By: Karen Weir-Jimerson
Aah, the joy of a puppy! Our household has a puppy again, so we’ve rolled up the rugs, stowed the leather shoes on the highest closet shelf, and bravely opened up the house to our new fox-red English Labrador Retriever puppy, Pilot.
On the day that my husband, Doug, and I went to pick up Pilot, we met other puppies that were destined to be pheasant, duck, and quail hunters. In the group of happy families struggling to hold their wiggly puppy, Pilot was the only dog who was going to become a shed hunter.
The whitetail bucks that call our woods and fields home lose their antlers in late winter and early spring. These bony castoffs are called sheds, because shedding antlers is what deer do—after carrying around their heavy headgear for months, one day the antlers simply drop off.
Bucks are described not by their weight or height but by size of their racks. Count the prongs or points. Some bucks may sport six- or eight-point antlers. Others carry a veritable trellis on their heads. But come spring, regardless of the number of points, the boys drop their antlers in what must feel like a lovely, lightheaded moment of freedom.
Mike Stewart, owner of Wildrose Kennels in Oxford, Mississippi, where Pilot was bred and born, trains hunting dogs. His kennel has produced what he calls “Gentleman’s Gun Dogs” since 1972. Wildrose Kennels breeds and trains imported British and Irish Labrador Retrievers for water fowling (ducks, geese) and upland hunting (dove, quail, pheasant). The same talents that make his dogs great hunters— intelligence, trainability, and calm temperament—also make these Labs excellent service dogs, diabetic alert dogs, and adventure dogs. And yes, their talents can be adapted to finding the quiet quarry of shed antlers.
Stewart picked up a rubber antler and showed us the liquid antler scent that you dab onto it to start the training. It looks like an antler and it smells like an antler. And when you toss it or hide it, Labs do what they love best: retrieve it.It doesn’t take long for a well-trained pup to graduate to the real thing. For the fun of discovery, a kind word, and a pat on the head, we learned that a Lab will do just about anything.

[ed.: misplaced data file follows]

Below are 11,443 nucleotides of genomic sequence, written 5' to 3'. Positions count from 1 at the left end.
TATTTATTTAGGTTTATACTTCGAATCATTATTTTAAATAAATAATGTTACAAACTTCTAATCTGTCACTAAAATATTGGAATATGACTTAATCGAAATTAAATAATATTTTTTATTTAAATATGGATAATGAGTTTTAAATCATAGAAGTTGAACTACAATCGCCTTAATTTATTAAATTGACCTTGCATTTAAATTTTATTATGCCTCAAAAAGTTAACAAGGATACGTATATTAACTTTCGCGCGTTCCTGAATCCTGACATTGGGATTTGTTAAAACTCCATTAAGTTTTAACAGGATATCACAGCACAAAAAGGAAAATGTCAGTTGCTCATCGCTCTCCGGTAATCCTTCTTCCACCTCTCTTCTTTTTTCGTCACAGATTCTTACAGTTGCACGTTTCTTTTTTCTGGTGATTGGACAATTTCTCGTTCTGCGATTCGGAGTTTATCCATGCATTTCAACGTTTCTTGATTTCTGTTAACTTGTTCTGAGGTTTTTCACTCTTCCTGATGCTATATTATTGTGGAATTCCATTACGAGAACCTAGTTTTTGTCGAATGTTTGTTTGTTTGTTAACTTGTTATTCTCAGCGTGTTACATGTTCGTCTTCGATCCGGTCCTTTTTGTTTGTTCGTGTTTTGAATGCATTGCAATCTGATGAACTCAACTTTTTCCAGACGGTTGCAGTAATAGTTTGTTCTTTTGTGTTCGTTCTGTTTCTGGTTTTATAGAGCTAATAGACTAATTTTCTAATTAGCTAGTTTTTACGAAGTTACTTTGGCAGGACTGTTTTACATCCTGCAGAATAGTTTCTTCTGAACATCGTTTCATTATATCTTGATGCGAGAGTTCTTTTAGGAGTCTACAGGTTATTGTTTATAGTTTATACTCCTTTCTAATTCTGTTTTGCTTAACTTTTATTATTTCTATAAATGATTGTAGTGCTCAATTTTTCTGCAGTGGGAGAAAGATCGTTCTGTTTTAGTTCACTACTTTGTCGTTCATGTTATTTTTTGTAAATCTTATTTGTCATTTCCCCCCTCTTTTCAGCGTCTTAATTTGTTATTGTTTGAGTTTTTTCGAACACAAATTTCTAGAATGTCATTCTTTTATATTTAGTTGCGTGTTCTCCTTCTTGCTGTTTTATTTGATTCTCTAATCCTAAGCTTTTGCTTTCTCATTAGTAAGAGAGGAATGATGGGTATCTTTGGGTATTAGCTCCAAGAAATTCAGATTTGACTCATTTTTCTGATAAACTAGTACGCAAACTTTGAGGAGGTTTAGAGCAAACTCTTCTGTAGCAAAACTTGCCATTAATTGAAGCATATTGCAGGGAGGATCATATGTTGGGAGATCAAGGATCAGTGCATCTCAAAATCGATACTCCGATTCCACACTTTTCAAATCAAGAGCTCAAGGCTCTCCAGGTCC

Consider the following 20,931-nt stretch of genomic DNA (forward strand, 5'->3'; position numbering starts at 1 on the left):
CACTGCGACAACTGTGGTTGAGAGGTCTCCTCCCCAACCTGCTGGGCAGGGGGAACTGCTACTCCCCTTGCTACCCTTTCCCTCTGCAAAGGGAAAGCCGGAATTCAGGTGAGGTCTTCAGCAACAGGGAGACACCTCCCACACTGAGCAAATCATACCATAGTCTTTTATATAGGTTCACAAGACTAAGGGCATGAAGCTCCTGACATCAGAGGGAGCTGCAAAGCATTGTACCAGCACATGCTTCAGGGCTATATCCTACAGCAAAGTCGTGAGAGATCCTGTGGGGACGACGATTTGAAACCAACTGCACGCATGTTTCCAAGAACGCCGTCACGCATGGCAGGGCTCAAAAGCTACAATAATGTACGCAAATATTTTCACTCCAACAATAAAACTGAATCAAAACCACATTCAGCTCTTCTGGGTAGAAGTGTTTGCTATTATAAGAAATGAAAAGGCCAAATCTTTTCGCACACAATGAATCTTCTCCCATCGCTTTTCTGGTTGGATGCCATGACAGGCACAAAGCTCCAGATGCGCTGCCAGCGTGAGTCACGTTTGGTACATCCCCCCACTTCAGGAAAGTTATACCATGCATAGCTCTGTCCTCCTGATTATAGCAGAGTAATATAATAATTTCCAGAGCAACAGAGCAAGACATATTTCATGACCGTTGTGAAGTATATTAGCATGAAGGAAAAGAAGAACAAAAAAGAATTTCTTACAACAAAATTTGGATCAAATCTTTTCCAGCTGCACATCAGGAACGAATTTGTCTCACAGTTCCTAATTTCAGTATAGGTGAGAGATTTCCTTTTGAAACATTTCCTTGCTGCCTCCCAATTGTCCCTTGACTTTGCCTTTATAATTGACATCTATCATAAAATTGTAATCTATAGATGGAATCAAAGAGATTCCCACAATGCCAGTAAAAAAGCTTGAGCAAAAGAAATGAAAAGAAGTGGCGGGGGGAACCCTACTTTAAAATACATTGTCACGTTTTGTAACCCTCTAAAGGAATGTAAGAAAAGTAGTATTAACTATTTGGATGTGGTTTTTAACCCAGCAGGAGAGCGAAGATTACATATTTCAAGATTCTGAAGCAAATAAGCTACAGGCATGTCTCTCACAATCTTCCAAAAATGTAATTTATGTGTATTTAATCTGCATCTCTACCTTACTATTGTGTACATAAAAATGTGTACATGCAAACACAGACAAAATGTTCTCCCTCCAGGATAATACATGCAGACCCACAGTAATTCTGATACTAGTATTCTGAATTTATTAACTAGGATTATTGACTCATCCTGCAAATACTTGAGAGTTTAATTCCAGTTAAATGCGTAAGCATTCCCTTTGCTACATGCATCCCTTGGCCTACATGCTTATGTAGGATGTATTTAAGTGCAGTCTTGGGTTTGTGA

Finding sheds is more than a Saturday afternoon activity. It’s a sport that’s called, appropriately, shed hunting. And like the elusive morel, there are lots of theories about where and how to find sheds. I’ve found slender white antlers lying in grassy open fields as well as nestled amid the leaf litter in the woods. I found one shed under a hedge apple tree in the bare dark dirt, its stark whiteness like a beacon on the ground.
Our antler obsession is purely decorative. We collect and display them in a large wooden bowl on our kitchen island. (We admit to buying them at shops and online, so we don’t limit the hunt to woods and fields.)
Antlers are beautiful—they are smooth and cool, like alabaster. And unlike ivory (which is from nonshedding tusks), sheds are from a sustainable resource. As I arrange our shed collection in their wooden bowl, it makes me think of Gaston, the character in Disney’s Beauty and the Beast, who uses “antlers in all my decorating.”
And now we have a professional shed hunter living under our roof.
So in the crisp mornings of early spring, Doug and I will head out into the woods accompanied by our rubber-antler-trained dog, Pilot. Together we will comb the woods and fields in search of cast-off antlers from whitetail deer. And if we come up empty-handed, that’s cool, too. There are worse things than spending a day hiking with an eager dog crisscrossing the ground in front of you.